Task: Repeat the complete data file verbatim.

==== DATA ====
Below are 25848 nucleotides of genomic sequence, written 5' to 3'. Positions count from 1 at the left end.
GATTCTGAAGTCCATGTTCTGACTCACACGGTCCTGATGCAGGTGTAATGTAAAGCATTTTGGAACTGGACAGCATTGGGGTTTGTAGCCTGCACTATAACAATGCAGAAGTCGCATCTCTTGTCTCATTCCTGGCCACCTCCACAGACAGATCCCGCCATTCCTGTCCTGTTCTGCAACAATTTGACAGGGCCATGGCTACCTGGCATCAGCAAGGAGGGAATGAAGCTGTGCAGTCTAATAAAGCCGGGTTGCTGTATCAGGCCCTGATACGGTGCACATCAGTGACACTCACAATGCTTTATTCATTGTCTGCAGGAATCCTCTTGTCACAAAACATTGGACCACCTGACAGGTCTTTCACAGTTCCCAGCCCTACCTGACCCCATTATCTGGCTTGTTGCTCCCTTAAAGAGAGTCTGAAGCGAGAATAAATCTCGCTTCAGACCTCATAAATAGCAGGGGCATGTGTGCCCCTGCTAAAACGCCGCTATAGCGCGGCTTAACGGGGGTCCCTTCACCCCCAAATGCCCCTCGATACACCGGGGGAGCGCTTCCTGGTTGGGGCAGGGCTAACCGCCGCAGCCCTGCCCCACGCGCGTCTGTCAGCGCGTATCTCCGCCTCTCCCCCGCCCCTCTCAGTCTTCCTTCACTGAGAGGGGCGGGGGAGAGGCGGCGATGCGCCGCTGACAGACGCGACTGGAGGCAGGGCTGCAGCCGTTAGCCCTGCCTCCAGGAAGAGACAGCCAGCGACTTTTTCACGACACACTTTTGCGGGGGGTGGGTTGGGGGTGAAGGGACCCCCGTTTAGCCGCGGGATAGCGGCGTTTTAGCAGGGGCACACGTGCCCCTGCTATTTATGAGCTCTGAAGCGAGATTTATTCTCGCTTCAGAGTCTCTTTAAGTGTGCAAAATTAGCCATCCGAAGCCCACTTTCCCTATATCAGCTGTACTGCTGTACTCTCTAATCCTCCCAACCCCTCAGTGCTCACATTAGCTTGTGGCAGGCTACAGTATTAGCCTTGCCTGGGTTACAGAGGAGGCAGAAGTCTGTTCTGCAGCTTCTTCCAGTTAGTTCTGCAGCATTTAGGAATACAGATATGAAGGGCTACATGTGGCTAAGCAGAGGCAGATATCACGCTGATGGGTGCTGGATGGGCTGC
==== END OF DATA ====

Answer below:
Below are 25848 nucleotides of genomic sequence, written 5' to 3'. Positions count from 1 at the left end.
GATTCTGAAGTCCATGTTCTGACTCACACGGTCCTGATGCAGGTGTAATGTAAAGCATTTTGGAACTGGACAGCATTGGGGTTTGTAGCCTGCACTATAACAATGCAGAAGTCGCATCTCTTGTCTCATTCCTGGCCACCTCCACAGACAGATCCCGCCATTCCTGTCCTGTTCTGCAACAATTTGACAGGGCCATGGCTACCTGGCATCAGCAAGGAGGGAATGAAGCTGTGCAGTCTAATAAAGCCGGGTTGCTGTATCAGGCCCTGATACGGTGCACATCAGTGACACTCACAATGCTTTATTCATTGTCTGCAGGAATCCTCTTGTCACAAAACATTGGACCACCTGACAGGTCTTTCACAGTTCCCAGCCCTACCTGACCCCATTATCTGGCTTGTTGCTCCCTTAAAGAGAGTCTGAAGCGAGAATAAATCTCGCTTCAGACCTCATAAATAGCAGGGGCATGTGTGCCCCTGCTAAAACGCCGCTATAGCGCGGCTTAACGGGGGTCCCTTCACCCCCAAATGCCCCTCGATACACCGGGGGAGCGCTTCCTGGTTGGGGCAGGGCTAACCGCCGCAGCCCTGCCCCACGCGCGTCTGTCAGCGCGTATCTCCGCCTCTCCCCCGCCCCTCTCAGTCTTCCTTCACTGAGAGGGGCGGGGGAGAGGCGGCGATGCGCCGCTGACAGACGCGACTGGAGGCAGGGCTGCAGCCGTTAGCCCTGCCTCCAGGAAGAGACAGCCAGCGACTTTTTCACGACACACTTTTGCGGGGGGTGGGTTGGGGGTGAAGGGACCCCCGTTTAGCCGCGGGATAGCGGCGTTTTAGCAGGGGCACACGTGCCCCTGCTATTTATGAGCTCTGAAGCGAGATTTATTCTCGCTTCAGAGTCTCTTTAAGTGTGCAAAATTAGCCATCCGAAGCCCACTTTCCCTATATCAGCTGTACTGCTGTACTCTCTAATCCTCCCAACCCCTCAGTGCTCACATTAGCTTGTGGCAGGCTACAGTATTAGCCTTGCCTGGGTTACAGAGGAGGCAGAAGTCTGTTCTGCAGCTTCTTCCAGTTAGTTCTGCAGCATTTAGGAATACAGATATGAAGGGCTACATGTGGCTAAGCAGAGGCAGATATCACGCTGATGGGTGCTGGATGGGCTGC